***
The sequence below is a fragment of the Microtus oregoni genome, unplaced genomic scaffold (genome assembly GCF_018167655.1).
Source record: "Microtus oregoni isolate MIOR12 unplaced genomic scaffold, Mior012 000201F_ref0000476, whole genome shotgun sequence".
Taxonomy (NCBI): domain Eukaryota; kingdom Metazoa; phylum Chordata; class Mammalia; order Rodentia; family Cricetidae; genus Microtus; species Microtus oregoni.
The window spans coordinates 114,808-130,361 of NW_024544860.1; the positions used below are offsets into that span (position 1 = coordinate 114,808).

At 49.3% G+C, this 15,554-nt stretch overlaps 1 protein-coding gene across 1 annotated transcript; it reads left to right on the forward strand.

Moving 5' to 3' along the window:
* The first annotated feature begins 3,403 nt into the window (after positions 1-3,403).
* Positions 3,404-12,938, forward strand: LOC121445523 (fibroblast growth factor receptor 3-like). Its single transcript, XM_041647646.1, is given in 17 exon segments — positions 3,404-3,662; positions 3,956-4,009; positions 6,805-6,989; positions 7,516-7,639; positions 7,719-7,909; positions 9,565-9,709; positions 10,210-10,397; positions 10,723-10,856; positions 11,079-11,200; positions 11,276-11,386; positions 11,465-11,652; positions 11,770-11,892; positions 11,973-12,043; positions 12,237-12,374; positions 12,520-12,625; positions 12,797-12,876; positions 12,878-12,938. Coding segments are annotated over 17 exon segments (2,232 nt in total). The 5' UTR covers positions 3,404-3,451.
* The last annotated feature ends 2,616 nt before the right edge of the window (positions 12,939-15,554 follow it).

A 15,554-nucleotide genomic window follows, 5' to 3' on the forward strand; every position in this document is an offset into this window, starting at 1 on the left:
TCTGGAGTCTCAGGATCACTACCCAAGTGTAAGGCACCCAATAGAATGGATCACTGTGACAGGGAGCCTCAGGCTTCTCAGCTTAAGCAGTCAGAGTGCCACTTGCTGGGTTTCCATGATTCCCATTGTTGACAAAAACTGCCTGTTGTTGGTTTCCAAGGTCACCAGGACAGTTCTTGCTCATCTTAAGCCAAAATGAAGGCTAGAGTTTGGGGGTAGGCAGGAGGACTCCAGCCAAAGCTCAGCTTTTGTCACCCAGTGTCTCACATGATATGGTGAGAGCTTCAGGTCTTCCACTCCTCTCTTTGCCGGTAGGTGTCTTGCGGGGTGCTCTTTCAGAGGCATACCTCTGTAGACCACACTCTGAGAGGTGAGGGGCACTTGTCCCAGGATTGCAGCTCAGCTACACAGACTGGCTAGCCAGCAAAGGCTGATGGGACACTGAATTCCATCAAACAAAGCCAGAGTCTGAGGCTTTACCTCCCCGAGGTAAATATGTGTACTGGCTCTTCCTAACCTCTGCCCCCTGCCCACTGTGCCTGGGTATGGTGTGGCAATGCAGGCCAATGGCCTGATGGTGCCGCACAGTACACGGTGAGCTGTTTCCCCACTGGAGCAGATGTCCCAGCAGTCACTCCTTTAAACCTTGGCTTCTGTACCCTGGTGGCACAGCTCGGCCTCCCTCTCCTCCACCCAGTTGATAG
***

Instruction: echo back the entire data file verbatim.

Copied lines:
The sequence below is a fragment of the Microtus oregoni genome, unplaced genomic scaffold (genome assembly GCF_018167655.1).
Source record: "Microtus oregoni isolate MIOR12 unplaced genomic scaffold, Mior012 000201F_ref0000476, whole genome shotgun sequence".
Taxonomy (NCBI): domain Eukaryota; kingdom Metazoa; phylum Chordata; class Mammalia; order Rodentia; family Cricetidae; genus Microtus; species Microtus oregoni.
The window spans coordinates 114,808-130,361 of NW_024544860.1; the positions used below are offsets into that span (position 1 = coordinate 114,808).

At 49.3% G+C, this 15,554-nt stretch overlaps 1 protein-coding gene across 1 annotated transcript; it reads left to right on the forward strand.

Moving 5' to 3' along the window:
* The first annotated feature begins 3,403 nt into the window (after positions 1-3,403).
* Positions 3,404-12,938, forward strand: LOC121445523 (fibroblast growth factor receptor 3-like). Its single transcript, XM_041647646.1, is given in 17 exon segments — positions 3,404-3,662; positions 3,956-4,009; positions 6,805-6,989; positions 7,516-7,639; positions 7,719-7,909; positions 9,565-9,709; positions 10,210-10,397; positions 10,723-10,856; positions 11,079-11,200; positions 11,276-11,386; positions 11,465-11,652; positions 11,770-11,892; positions 11,973-12,043; positions 12,237-12,374; positions 12,520-12,625; positions 12,797-12,876; positions 12,878-12,938. Coding segments are annotated over 17 exon segments (2,232 nt in total). The 5' UTR covers positions 3,404-3,451.
* The last annotated feature ends 2,616 nt before the right edge of the window (positions 12,939-15,554 follow it).

A 15,554-nucleotide genomic window follows, 5' to 3' on the forward strand; every position in this document is an offset into this window, starting at 1 on the left:
TCTGGAGTCTCAGGATCACTACCCAAGTGTAAGGCACCCAATAGAATGGATCACTGTGACAGGGAGCCTCAGGCTTCTCAGCTTAAGCAGTCAGAGTGCCACTTGCTGGGTTTCCATGATTCCCATTGTTGACAAAAACTGCCTGTTGTTGGTTTCCAAGGTCACCAGGACAGTTCTTGCTCATCTTAAGCCAAAATGAAGGCTAGAGTTTGGGGGTAGGCAGGAGGACTCCAGCCAAAGCTCAGCTTTTGTCACCCAGTGTCTCACATGATATGGTGAGAGCTTCAGGTCTTCCACTCCTCTCTTTGCCGGTAGGTGTCTTGCGGGGTGCTCTTTCAGAGGCATACCTCTGTAGACCACACTCTGAGAGGTGAGGGGCACTTGTCCCAGGATTGCAGCTCAGCTACACAGACTGGCTAGCCAGCAAAGGCTGATGGGACACTGAATTCCATCAAACAAAGCCAGAGTCTGAGGCTTTACCTCCCCGAGGTAAATATGTGTACTGGCTCTTCCTAACCTCTGCCCCCTGCCCACTGTGCCTGGGTATGGTGTGGCAATGCAGGCCAATGGCCTGATGGTGCCGCACAGTACACGGTGAGCTGTTTCCCCACTGGAGCAGATGTCCCAGCAGTCACTCCTTTAAACCTTGGCTTCTGTACCCTGGTGGCACAGCTCGGCCTCCCTCTCCTCCACCCAGTTGATAG